Kroger shares plunged 11 percent before the markets opened Thursday after the grocer reported quarterly earnings and revenue that fell short of analysts’ expectations.
Here’s what the company reported compared with what Wall Street was expecting, based on average analyst estimates compiled by Refinitiv:
Earnings per share: 48 cents, adjusted, vs. 52 cents expectedRevenue: $28.09 billion vs. $28.38 billion expected
The grocer reported fiscal fourth-quarter net income of $259 million, or 32 cents per share, down from $854 million, or 96 cents per share, a year earlier.
After adjusting its earnings to exclude expenses from its pension plan, a derivatives loss and other items, Kroger earned 48 cents per share, missing the 52 cents per share expected by analysts surveyed by Refinitiv.
Net sales during the quarter ended Feb. 2 dropped 9.5 percent to $28.09 billion, falling short of expectations of $28.38 billion. However, excluding fuel, an extra week in 2017, the convenience store divestiture and a merger with meal kit company Home Chef, sales increased by 1.6 percent.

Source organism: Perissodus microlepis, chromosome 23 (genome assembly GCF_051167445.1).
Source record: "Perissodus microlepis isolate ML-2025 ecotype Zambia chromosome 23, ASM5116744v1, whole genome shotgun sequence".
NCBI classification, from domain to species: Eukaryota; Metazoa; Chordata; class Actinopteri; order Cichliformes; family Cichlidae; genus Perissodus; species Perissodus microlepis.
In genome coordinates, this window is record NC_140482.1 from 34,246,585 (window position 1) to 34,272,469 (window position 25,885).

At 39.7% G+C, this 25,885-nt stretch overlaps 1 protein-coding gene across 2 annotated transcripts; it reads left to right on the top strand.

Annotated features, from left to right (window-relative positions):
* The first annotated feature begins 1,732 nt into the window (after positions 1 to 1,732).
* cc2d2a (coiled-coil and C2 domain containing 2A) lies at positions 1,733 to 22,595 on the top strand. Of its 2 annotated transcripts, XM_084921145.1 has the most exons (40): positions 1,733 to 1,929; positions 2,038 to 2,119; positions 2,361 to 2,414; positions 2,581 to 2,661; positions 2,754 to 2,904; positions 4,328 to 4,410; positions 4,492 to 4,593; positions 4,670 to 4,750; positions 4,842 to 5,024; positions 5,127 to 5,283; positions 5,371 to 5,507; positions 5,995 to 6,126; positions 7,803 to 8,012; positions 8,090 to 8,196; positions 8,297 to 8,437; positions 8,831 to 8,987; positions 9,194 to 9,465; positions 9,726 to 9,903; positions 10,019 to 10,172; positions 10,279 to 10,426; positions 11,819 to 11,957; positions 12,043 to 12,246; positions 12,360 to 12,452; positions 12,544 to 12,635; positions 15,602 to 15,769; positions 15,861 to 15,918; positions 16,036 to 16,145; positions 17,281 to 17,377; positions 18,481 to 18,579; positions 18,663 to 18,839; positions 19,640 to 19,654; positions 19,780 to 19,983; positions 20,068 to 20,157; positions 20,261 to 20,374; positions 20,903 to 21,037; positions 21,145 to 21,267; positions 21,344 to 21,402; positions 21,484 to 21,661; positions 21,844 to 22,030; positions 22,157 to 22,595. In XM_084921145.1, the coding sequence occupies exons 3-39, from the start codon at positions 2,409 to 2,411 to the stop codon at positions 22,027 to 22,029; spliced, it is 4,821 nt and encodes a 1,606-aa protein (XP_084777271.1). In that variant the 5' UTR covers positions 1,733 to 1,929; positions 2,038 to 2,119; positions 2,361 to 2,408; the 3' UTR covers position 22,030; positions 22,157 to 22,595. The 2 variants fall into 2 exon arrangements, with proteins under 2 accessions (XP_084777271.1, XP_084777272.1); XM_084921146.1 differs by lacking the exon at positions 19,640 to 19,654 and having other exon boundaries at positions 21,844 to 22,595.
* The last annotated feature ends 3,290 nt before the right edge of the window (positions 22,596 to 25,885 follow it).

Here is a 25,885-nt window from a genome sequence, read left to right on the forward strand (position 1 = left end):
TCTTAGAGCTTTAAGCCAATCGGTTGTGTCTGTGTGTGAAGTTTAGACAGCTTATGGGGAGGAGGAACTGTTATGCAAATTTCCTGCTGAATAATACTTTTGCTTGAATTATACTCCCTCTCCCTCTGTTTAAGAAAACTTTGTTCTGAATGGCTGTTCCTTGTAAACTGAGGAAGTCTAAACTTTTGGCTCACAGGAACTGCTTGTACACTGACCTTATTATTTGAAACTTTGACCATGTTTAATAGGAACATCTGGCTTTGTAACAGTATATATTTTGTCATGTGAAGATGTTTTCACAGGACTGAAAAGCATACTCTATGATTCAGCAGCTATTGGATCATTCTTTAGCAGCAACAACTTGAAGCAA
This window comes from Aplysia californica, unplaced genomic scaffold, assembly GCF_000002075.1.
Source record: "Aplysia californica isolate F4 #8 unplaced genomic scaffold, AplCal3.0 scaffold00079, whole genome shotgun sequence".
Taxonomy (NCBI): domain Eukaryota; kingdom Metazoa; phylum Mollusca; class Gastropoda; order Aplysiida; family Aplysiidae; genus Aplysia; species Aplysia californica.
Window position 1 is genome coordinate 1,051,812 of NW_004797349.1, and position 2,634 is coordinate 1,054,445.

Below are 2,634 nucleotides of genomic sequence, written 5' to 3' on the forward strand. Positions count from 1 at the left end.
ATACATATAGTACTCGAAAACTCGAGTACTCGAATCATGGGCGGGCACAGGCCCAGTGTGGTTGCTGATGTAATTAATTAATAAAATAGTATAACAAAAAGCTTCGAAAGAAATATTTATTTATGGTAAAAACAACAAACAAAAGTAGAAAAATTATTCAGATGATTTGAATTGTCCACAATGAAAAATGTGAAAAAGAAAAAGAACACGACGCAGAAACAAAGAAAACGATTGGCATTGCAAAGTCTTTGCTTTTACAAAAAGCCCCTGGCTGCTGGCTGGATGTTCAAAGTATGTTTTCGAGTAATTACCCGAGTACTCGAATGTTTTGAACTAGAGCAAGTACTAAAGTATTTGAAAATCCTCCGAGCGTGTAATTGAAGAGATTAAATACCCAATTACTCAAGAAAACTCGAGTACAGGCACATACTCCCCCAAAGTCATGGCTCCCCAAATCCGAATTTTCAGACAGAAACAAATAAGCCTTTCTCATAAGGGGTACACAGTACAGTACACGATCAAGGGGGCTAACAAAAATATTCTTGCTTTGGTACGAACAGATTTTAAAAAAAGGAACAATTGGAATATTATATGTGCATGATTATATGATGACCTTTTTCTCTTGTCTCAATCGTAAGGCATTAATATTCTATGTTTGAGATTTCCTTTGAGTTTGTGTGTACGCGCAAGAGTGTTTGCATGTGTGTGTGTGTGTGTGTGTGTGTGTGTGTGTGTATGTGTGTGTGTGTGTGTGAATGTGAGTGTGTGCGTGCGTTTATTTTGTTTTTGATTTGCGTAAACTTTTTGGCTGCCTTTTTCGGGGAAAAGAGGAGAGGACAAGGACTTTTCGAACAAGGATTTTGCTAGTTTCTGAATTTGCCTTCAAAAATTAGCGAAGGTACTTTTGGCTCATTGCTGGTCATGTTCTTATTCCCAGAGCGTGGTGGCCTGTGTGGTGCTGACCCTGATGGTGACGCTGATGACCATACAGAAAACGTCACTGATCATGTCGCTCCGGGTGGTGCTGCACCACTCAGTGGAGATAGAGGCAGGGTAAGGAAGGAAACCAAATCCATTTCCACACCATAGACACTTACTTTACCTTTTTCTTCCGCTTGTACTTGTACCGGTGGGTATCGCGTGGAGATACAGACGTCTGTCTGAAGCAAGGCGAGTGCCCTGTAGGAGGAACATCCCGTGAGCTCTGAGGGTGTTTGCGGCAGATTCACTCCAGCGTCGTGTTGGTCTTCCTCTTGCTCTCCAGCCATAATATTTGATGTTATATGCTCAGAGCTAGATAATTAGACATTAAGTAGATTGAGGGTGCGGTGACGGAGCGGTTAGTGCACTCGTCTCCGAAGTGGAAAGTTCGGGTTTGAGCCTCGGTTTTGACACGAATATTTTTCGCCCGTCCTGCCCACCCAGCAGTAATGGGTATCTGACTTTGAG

Outgoing CFO Michael Schlotman said on CNBC’s “Squawk Box” that the roughly 10-cent drop in gas prices compared to the same time last year accounted for the majority of the quarter’s revenue decline.
Sales at stores open for at least five quarters, excluding fuel, grew by 1.9 percent.
The grocer grew digital sales by 58 percent during fiscal 2018 and expanded its pickup or delivery programs to reach 91 percent of its customers, all part of its efforts to compete with retail giants Walmart and Amazon. During the fourth quarter, the company opened more warehouses for the division.
“We’re very bullish on our digital business,” Schlotman said on CNBC.
Looking to fiscal 2019, the grocer is targeting same-store sales sales growth, excluding fuel, of between 2 and 2.25 percent. It expects to earn between $2.15 to $2.25 per share for the full year, a more pessimistic range than expected by analysts. Wall Street was forecasting the company to earn $2.26 per share this year.
While consumer packaged goods companies like Hershey and Procter & Gamble have been hiking prices, Schlotman said that Kroger has been able to negotiate the cost of goods.